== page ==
Our Insights

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September 4, 2014

Are we closer to the beginning or to the end?

Investors who have lived through the traumatic experience of 2008 are often prone to seeing another crisis just around the next corner. That’s called recency bias. We are inclined to use our recent experience as the baseline for what will happen in the future. In many situations, this bias works just fine, but when it comes to investing it can cause problems. The media tends to exacerbate this problem because bad news just sell better. So what to make of recent articles in the media that this recovery is already long in the tooth and we are doomed for another bust?

The facts on the grounds do not support the view that this recovery is ending anytime soon. All the key economic indicators are actually pointing to an ongoing, albeit slow, recovery. Let’s look at some of the key data.

At the end of every business cyclce we typically find companies increasing leverage again. This makes their balance sheet riskier and more vulnerable to any kind of slowdown which then turns into a cyclical bust. Today the major economic regions in the US, Europe and Japan are all showing a record low debt-to-equity ratio.

JPM Corporates in US EU Japan have all reduced gearing

The state of corporate balance sheets clearly remains robust. They do not show signs of euphoria or excessive leverage. In addition, cash on corporate balance sheets remains at record highs. If we look at the companies in the MSCI Europe (same trend for US and Japan), we can see unprecedented amounts of liquidity. This cycle has more room to go because corporates are not in a weak position where they might need to retrench – quite the contrary.

JPM MSCI Europe cash on balance sheet

What about the largest economy, the US? The expansion that began in July 2009 is now 5 years old, similar to the average post-war recovery. Many commentators have taken this as a sign that therefore the US expansion must surely be coming to the end. However, no business cycle is ever the same and this expansion is very different because of the depth of the recession in 2009 and the slow recovery thereafter. In fact, today’s US expansion has only early-cycle to mid-cycle characteristics.

GS Spider early stage characteristics of US expansion

Another key driver for the business cycle are commodity prices. We now easily forget, that the outbreak of the credit crisis was preceded by rapidly rising oil prices which reached an all-time high of nearly $150 per barrel in July 2008. This weighed heavily on consumer demand and company margins. Today the picture looks completely different with all the major commodities in energy, metals and food showing declining prices for more than 1 year.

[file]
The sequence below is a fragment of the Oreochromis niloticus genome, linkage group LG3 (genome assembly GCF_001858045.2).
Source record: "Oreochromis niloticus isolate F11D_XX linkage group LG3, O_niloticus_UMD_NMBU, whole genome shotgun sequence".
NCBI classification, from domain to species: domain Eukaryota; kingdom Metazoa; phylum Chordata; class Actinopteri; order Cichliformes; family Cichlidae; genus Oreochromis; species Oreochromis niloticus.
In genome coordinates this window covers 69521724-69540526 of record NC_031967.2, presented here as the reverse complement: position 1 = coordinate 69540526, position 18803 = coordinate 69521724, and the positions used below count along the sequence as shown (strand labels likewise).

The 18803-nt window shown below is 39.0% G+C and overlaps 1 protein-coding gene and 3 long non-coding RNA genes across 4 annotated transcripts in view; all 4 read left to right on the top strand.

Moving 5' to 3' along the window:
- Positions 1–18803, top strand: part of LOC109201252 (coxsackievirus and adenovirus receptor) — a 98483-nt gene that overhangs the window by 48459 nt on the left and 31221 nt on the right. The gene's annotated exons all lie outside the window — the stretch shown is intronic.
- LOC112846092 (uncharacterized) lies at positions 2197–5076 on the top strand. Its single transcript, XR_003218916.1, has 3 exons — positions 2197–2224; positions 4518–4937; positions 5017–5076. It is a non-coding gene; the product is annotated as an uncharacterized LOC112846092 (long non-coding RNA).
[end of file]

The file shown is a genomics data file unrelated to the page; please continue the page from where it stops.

BNP Econ studie - commodity prices falling - graphic

Investment implications
So far we have only written about the real economy which can move in different cycles to the financial markets. However, the scenario we have outlined here has several implications for investors:

  • Corporate bonds: a sudden spike in the default rate seems unlikey today
  • Equities: the corollary of the robust balance sheets is that currently elevated P/E multiples might end up being more sustainable as the capital structure underpinning the equity portion is stronger. Equally, management has room to engage in more shareholder friendly policies such as share buybacks.

So no 2008, but what about 1987?
The outlook we presented here is clearly not good news for investors who have missed the rally in the last 5 years and who are looking for much lower entry-levels. We think a re-run of the 2008 crisis is unlikely in the short-term. However, what we can never rule out, is a replay of 1987, i.e. a correction. That correction wasn’t really related to the broader economy. We are actually quite bullish about companies and different sectors, but we are bearish about liquidity because we are moving into a tightening environment. We think liquidity (or lack thereof) could be the next trigger for a correction. The market to watch is the credit market, where this problem is most likely to manifest itself first.

Since nobody has ever been able to reliable predict the timing of corrections, we will refrain from doing so. Instead, what investors need to do today is to set up a plan that helps them to step in and buy whenever the next opportunity arises.

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